A film review of Carlos Saura’s Cria Cuervos (1976)

Carlos Saura, a Spanish film director, has plots in his movies that are not directly political, yet, at the same time, he uses characters and their situations that hint at those current events.

Cria Cuervos (1976) focuses on the theme of motherhood and society’s expectations of that situation to parallel Franco’s dictatorship in Spain.

Cria Cuervos is about a young woman named Ana (Geraldine Chaplin) who recounts the memories she has about her mother who died of cancer at a young age. The audience receives the impression that she is proud of her mother who she says had musical potential while she grew up and gave public concerts after she graduated high school. Ana informs her audience that it was at one of these concerts that her mother met her father. In these first minutes of the opening scenes, as the camera pans across family photographs, the piano playing in the background evokes a nostalgic and melancholy feeling and a vibe that something is not quite right.

Film and Media Studies Professor Steve Rybin said at one point in teaching his International Cinema class that the family avoids discussion of the past in general.

“But eventually it’s going to come to the surface,” Rybin added. “For Ana, it comes through the memory of her mother and dealing with that.”

It is interesting to note that Saura chose Geraldine Chaplin to play both the adult Ana who narrates the film and her mother when the adult Ana is reviewing her life in retrospect. Saura also does not use flashbacks to indicate the different times, which refers to how the past can still influence the present. It creates a surrealist style and an appearance of ghosts without a presence that actually haunts the young Ana (Ana Torrent).

In a journal article titled, “Women in Spanish Cinema: Raiders of the Missing Mother (2003),” writer Maria Jose Gamez Fuentes talks about the mother as a burden.

“The mother is not presented as a clinging monster that one needs to get rid of, but as a dead ghost that, in any case, haunts the new generation,” Gamez observed.

Film and Media Studies major and sophomore Annie Krenik added to the social perspective that children bond with the mothers versus the fathers.

“The mother is trapped in the sense of motherhood and raising her kids and dealing with her cheating husband,” Krenik said. “Historically, in this time, that’s how the customs worked. The women would take care of the children and the men would work and be more detached.”

Krenik also said she noticed how, in her head, Ana turned her mother into a saint.

“The first time when I was watching it, I was trying to decide if they were the same person or not because it obviously wasn’t an easy interpretation,” said Shea Puent, a junior Film and Media Studies student. “So I wanted to know if they were different versions of the same person or if the mother and daughter were so intertwined that they were sharing memories and experiences.”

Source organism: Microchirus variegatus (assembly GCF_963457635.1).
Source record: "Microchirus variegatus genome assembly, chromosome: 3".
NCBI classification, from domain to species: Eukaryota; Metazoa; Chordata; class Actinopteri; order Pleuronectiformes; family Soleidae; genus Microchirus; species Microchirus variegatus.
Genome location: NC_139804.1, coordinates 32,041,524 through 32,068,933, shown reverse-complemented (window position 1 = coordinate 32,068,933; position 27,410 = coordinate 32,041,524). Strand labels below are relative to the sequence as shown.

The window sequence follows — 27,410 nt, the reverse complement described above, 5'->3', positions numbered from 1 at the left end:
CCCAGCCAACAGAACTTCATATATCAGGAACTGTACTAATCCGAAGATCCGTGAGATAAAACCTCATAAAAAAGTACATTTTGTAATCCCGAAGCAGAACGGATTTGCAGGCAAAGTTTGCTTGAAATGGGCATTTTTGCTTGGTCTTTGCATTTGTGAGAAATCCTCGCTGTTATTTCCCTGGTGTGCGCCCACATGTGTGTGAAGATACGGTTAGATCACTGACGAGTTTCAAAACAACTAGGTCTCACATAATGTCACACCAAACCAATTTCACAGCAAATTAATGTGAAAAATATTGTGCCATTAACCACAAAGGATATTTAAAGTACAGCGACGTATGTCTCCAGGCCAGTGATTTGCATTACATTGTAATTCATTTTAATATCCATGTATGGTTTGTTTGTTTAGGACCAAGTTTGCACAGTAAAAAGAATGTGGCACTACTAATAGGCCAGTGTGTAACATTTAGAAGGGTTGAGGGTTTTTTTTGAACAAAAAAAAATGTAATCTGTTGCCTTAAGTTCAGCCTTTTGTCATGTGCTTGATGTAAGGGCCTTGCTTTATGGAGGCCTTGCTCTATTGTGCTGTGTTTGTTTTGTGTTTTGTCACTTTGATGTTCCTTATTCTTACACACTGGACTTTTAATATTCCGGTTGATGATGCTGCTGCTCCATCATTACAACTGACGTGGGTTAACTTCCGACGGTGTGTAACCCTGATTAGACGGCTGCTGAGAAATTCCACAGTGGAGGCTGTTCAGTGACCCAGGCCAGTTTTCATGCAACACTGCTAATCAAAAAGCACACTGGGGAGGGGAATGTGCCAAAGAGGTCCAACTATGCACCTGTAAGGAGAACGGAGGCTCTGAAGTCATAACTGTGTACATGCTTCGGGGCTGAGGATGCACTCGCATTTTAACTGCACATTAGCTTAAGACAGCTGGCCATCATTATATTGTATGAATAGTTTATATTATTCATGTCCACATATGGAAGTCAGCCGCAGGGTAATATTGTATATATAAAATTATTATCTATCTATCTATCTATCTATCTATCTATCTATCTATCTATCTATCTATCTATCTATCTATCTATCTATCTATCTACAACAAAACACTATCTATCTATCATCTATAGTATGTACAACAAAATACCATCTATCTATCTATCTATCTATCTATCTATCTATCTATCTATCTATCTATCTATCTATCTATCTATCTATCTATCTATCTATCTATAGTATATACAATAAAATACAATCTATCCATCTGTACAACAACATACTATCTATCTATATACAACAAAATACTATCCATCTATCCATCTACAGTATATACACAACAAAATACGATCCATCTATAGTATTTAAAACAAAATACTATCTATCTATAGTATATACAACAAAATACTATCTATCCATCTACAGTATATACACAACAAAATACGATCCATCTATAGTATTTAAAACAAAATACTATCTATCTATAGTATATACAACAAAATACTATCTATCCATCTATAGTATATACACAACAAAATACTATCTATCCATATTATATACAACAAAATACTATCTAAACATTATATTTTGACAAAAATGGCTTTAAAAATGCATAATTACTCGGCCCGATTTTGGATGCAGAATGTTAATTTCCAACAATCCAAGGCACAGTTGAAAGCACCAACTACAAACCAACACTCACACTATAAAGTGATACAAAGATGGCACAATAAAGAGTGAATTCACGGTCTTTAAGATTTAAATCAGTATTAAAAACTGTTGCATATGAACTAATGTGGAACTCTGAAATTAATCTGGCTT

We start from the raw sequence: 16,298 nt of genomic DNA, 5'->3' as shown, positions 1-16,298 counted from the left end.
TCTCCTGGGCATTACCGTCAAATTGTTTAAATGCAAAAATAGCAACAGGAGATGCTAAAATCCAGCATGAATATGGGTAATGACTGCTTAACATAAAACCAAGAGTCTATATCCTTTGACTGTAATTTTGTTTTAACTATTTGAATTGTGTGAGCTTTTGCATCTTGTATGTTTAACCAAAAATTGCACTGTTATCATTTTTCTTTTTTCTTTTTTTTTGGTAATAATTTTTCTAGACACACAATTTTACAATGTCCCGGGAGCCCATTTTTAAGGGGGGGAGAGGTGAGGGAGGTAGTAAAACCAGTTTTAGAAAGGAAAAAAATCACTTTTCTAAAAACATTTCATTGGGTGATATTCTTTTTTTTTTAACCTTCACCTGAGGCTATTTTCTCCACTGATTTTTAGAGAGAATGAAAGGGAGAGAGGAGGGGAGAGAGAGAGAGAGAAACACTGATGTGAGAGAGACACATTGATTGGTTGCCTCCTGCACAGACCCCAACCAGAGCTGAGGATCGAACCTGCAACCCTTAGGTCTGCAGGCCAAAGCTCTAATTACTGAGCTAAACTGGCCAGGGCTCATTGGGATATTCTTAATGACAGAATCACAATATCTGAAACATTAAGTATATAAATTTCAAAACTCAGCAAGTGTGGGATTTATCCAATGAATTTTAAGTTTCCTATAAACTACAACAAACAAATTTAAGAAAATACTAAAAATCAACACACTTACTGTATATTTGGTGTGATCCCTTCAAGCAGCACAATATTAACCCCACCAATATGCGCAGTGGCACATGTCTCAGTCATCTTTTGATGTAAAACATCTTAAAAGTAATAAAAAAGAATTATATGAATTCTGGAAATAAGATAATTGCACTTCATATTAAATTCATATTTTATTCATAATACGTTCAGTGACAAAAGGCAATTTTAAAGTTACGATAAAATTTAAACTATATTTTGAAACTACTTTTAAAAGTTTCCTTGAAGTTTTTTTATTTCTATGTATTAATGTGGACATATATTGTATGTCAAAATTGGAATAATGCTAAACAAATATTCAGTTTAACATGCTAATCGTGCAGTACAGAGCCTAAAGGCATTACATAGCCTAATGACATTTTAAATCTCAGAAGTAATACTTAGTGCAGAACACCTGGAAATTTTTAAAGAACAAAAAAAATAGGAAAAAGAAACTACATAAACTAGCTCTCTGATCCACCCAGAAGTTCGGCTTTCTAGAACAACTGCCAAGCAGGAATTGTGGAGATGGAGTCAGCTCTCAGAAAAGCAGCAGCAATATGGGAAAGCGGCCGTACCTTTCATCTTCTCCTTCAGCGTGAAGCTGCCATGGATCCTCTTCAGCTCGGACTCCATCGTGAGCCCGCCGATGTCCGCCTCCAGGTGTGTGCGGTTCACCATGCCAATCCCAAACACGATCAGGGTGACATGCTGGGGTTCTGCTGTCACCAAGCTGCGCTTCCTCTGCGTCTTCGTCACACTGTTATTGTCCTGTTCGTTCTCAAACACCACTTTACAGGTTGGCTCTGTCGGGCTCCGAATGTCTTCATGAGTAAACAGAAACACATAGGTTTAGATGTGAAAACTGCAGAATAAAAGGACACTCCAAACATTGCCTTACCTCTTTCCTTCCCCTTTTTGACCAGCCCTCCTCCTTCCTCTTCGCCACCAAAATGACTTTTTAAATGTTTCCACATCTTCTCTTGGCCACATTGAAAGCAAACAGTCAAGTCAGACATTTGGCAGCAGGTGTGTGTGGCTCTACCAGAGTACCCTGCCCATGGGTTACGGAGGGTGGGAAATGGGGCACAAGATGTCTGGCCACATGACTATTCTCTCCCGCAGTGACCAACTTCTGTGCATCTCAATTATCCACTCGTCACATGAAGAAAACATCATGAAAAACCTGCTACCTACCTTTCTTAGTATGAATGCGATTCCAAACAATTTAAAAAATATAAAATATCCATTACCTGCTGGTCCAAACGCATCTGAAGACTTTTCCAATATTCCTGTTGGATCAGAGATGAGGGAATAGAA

When Rybin engages his students, he often replays the films the students watched to help trigger their original thoughts.

Puent referred to the screen when she added, “Even now when I’m watching it for the second time, I have a hard time believing that’s Ana alone. It’s so metaphysical to me.”

“Sometimes it feels like the mother is really there,” agreed Joan Gruter, another student in the class. “So you think, ‘how can that be, when she died?’ Is that her ghost or is she really there and that is the present?”

As Cria Cuervos develops the plot, it is easy to see how the young Ana’s background and environment influences her current situations as a child. While the child Ana grew up with the freedom in exploring her parents’ estate and enjoyed the outdoors in an aristocratic type style, she had a pretty dark childhood.

For instance, Ana contemplates how she will murder her father and aunt because she blames them for her mother dying. She also goes as far as to think about suicide after she pushes her grandmother in a wheelchair and leaves to play in a drained pool. Since it is during the summer, the audience expects the pool to have water. The camera gives the impression that Ana is gracefully floating above ground for several seconds then the camera shakes and dizzies to create the motion that she is falling to her death. For a second, the audience believes it has actually happened when the car honks grow louder and the viewers do not see the body.

In addressing the question as to whose point of view it is in Cria Curveos, Krenik agreed with Puent in the aspect that the story is told from a child’s.

“But she’s projecting herself as an adult intermingled with her mother and she imagines herself as her mother,” Krenik said. “I feel like she’s experiencing the past simultaneously at the same time as the present and she can also be projecting the future…I feel like the whole film is happening in her head and it doesn’t need to make sense because she is a child.”

By the end of the film, it is quite clear that the young Ana has established her own identity and has moved on from the past, though there are subtle hints that it still affects her to a point.

Rybin said that there could be two different ways audience members could read Cria Curveos, but also said he wasn’t sure if it really mattered. Depending on the scene one analyzed, Rybin said Ana could project herself 20 years in the future or another person could argue that the entire film could be a recollection in a sense at a later time when the older Ana looks just like her mother.

“The themes still get through either way,” Rybin said, “but I think Saura is asking us to think about that: the way the past and future and present are interconnected.”

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